As the President of Canada’s Fraser Institute, an independent, nonpartisan public policy think tank, I have the good fortune of studying and analyzing business and economic climates worldwide. The success of any economy hinges on its institutions — laws, regulations, property rights, governance structures and cultural norms. While entrepreneurial talent is universal, these institutions ultimately determine whether entrepreneurs engage in productive, society-enhancing activities. That’s why it is crucial to understand both the empirical data and the perspectives of business leaders and entrepreneurs regarding their country’s business and economic environment. 

At the Fraser Institute, we annually produce the Economic Freedom of the World Index, which measures the degree to which citizens in each of 165 jurisdictions worldwide are able to make their own economic decisions without constraints imposed by others.  It was developed in consultation with over 60 scholars, including the Nobel Prize winners Douglass North, Gary Becker and Milton Friedman. Our Index ultimately determines how conducive a country’s institutions are to fostering economic freedom and entrepreneurial activity by evaluating five key areas: size of government, legal system and property rights, sound money, freedom to trade internationally, and regulation.  

So, where have we been and where are we going?  

Globally, economic freedom rose throughout the 1980s and 1990s as Western democracies deregulated and formerly socialist nations liberalized. But since 2000, the pace of reform has slowed. The high mark for both U.S. and Canadian economic freedom occurred in 2000. Since then, both countries have steadily curtailed their citizens’ economic freedom, undoing decades of progress. Not since the early 1980s did Americans and Canadians experience such low levels of economic freedom, with their business and economic climates suffering. 

That’s the macro, backward-looking, empirical assessment of our business and economic climate.   

But how do business leaders and entrepreneurs feel currently?  

That’s where I put on my other hat as a member – and Incoming Regional Chair for Canada – of  YPO, a global leadership community of 35,000 chief executives and business leaders.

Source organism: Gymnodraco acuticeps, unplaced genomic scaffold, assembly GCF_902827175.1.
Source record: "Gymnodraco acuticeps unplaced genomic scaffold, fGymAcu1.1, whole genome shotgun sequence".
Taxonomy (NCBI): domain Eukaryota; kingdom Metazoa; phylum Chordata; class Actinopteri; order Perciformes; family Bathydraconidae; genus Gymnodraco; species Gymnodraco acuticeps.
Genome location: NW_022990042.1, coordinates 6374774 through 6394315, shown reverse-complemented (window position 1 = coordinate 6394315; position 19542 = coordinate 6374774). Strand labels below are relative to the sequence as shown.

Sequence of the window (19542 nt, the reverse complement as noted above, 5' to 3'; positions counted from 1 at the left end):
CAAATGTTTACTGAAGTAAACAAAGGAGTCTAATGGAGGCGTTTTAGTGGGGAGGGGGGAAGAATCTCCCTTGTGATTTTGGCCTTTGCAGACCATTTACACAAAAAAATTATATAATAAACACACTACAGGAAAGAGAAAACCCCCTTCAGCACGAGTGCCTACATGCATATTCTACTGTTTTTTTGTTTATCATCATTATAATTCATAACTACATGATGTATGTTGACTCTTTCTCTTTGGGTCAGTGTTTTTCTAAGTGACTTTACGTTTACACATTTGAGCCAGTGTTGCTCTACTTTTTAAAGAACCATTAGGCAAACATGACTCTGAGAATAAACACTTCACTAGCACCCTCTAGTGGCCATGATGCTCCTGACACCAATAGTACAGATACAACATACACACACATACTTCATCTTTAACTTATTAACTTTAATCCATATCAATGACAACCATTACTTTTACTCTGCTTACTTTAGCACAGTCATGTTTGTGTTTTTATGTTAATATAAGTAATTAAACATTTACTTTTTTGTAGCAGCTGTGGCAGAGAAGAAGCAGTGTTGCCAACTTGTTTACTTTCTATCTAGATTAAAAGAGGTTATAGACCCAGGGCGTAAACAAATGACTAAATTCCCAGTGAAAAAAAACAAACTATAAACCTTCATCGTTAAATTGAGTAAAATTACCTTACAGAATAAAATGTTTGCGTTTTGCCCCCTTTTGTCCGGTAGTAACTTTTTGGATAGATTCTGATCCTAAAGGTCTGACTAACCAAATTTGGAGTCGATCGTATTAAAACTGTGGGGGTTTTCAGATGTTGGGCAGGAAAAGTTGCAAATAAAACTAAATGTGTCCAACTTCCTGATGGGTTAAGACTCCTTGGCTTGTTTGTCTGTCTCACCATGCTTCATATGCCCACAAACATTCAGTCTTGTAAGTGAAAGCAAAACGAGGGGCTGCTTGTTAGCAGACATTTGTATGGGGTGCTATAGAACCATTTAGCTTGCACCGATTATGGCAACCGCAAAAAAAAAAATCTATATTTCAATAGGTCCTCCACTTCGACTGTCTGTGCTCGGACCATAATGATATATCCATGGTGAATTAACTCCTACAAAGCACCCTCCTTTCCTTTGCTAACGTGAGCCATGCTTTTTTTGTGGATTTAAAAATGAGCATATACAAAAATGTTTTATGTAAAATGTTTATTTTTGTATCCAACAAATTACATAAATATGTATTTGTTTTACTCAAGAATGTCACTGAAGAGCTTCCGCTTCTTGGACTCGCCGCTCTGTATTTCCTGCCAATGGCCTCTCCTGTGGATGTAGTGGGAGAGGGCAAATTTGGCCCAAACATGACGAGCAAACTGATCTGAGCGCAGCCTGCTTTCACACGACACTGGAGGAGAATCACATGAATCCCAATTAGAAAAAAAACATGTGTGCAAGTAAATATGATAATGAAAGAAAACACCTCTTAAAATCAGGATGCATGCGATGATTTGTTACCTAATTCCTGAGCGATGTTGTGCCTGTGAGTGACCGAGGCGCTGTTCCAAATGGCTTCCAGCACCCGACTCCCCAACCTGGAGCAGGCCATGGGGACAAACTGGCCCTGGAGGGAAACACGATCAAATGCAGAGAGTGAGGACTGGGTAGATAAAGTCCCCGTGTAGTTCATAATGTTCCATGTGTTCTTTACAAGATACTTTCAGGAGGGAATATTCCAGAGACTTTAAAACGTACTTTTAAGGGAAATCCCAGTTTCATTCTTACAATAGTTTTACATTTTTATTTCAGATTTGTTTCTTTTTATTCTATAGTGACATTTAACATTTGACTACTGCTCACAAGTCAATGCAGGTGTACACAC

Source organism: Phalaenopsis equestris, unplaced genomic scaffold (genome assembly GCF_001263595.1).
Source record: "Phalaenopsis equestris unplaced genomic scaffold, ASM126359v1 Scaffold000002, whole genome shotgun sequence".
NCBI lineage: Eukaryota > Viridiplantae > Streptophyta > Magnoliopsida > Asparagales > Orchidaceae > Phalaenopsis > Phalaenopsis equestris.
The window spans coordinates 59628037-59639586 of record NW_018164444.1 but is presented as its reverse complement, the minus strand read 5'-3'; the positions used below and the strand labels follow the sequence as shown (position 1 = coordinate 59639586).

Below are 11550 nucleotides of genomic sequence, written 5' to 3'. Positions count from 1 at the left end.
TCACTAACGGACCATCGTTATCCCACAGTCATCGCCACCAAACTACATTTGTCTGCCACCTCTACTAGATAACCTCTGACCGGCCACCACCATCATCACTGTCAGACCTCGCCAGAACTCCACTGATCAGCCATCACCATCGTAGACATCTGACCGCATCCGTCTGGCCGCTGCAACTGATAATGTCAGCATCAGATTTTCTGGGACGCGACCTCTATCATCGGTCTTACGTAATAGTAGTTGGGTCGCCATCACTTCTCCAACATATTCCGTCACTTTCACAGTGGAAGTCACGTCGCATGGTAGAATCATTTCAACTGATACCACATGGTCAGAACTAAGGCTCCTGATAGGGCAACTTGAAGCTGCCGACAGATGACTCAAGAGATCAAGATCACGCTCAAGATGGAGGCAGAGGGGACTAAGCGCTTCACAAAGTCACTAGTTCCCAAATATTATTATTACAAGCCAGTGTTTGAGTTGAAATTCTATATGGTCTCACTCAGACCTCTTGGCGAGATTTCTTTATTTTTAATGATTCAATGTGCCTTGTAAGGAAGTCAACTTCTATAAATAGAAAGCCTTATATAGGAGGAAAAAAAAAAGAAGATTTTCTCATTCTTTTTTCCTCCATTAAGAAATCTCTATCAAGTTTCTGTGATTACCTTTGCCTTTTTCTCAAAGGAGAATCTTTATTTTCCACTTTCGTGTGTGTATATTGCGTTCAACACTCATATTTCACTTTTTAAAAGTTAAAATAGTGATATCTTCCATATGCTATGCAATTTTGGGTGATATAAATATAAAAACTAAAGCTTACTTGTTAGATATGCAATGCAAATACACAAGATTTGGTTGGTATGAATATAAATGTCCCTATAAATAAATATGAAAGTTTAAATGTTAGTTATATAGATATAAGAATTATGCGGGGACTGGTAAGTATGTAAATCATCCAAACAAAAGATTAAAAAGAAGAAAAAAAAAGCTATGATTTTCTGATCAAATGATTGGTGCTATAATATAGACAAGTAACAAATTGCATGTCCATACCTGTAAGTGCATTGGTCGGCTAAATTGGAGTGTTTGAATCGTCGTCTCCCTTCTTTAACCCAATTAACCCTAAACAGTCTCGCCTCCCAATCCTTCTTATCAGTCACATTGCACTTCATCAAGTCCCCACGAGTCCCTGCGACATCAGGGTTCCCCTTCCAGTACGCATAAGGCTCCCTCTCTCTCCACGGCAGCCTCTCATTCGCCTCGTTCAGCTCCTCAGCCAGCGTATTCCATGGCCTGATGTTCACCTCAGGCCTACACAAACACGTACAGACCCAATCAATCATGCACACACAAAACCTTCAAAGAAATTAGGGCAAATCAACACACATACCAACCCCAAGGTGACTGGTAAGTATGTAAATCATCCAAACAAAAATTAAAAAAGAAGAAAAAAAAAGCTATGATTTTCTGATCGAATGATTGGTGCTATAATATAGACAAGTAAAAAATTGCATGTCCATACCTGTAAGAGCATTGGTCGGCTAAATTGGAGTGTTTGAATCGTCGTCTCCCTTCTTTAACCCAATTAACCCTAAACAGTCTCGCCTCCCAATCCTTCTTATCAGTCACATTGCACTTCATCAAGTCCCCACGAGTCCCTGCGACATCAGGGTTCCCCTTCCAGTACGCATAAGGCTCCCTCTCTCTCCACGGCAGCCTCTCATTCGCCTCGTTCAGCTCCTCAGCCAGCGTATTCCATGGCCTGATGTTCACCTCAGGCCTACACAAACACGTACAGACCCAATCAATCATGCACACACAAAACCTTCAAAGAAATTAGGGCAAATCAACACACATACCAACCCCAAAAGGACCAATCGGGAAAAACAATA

Each quarter, YPO conducts its Global Pulse Survey to gather insights and opinions from its chief executive membership. One of the things I love about my YPO colleagues is their optimism, which the Global Pulse Survey quantifies. 

This quarter’s survey produced some interesting results. When asked how the overall business and economic climate in their country affected their companies compared to six months ago, 38.7% of global respondents said it’s much or somewhat better. At the same time, 37% reported that it’s about the same. That means fewer than 25% of respondents feel things are getting worse. In addition, a majority of respondents, 61.8%, don’t expect a recession in their primary market either. In the most optimistic region, South Asia, 59.3% of respondents feel things are getting better, followed by the Middle East and North Africa region at 54.2%.  

Unfortunately, my home country, Canada, was the most pessimistic region. Nearly 30% of Canadian respondents expect a local economic recession in the next year, compared to 19.6% of respondents in other parts of the world.  

Canada also had the most respondents say that the business and economic climate is ‘much’ or ‘somewhat’ worse, at 28.0%. The good news is that Canadian CEOs are more optimistic than six months ago, when 48.3% of Canadian respondents said the economic climate was worsening.  

But this uptick in optimism may not last. The YPO survey was done before the last federal budget, delivered on 16 April 2024. That budget will worsen Canada’s investment climate by increasing taxes on capital gains, deterring investment and encouraging a more significant outflow of capital. The budget also forecasts deficits for at least five years, which increases the likelihood of future tax hikes and creates more uncertainty for entrepreneurs, investors and businesses. The response in Canada’s business community and, more broadly, throughout the media was that the budget was a significant step backward for Canada.  

It will, therefore, be interesting to see what next Quarter’s Global Pulse Survey brings for Canada.  

Niels Veldhuis is President of the Fraser Institute and Chapter Chair of YPO British Columbia.